Tools and Techniques
When first introduced, user stories were captured on index cards and managed on a physical task board. This format helped enforce their light-weight nature, and the idea of them being “an invitation to a discussion to be held” (between product owner and team): the story narrative was captured on the front of the card; and acceptance criteria on the back.
Nowadays, tools and techniques that help with writing stories include word processor, spreadsheet, or graphic tools to express the chosen requirement format and to model the information being used to create the story.
This practice yields user stories that
- Are small enough to be implemented in less than three days of effort.
- Are of good quality and satisfy the INVEST principle.
- Are ready to be implemented.
When to Do This Practice
This practice occurs over a longer period of time, starting when a feature is split into constituent user stories during backlog refinement activities, and then individual user stories are refined and completed as they are being prepared for implementation.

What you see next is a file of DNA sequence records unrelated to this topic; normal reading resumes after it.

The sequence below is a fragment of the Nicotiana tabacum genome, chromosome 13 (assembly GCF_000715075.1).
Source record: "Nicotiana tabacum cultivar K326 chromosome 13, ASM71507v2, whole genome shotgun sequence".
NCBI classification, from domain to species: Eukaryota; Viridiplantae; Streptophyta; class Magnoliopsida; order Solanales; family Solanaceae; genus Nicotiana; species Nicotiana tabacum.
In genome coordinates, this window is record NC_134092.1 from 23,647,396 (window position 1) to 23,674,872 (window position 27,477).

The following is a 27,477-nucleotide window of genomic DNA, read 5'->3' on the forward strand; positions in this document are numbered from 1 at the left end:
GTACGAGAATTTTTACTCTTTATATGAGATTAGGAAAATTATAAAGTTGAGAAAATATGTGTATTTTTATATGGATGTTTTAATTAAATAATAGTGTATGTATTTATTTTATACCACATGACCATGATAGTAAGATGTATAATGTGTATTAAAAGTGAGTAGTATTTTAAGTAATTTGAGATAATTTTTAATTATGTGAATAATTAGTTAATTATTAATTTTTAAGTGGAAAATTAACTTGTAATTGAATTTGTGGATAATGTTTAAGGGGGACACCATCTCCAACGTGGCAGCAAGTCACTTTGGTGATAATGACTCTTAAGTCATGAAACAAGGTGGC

Following this practice will provide the best-possible foundation for development:
- Identifying stakeholders and describing their needs that will be served
- Setting boundaries around the development effort, so it will achieve its goals without unnecessary gold-plating
- Leaving as much room as possible for implementation decisions to be made by the developers
Practices for the Developer
- Controlling work-in-process (WIP)
- Daily coordination
- Decomposing a feature into stories
- Design patterns
- Issues of quality
- Iteration demonstration and review
- Iteration planning meeting
- Iteration retrospective
- Responsibilities and practices
- Unfinished work
- Visual controls
- Writing tasks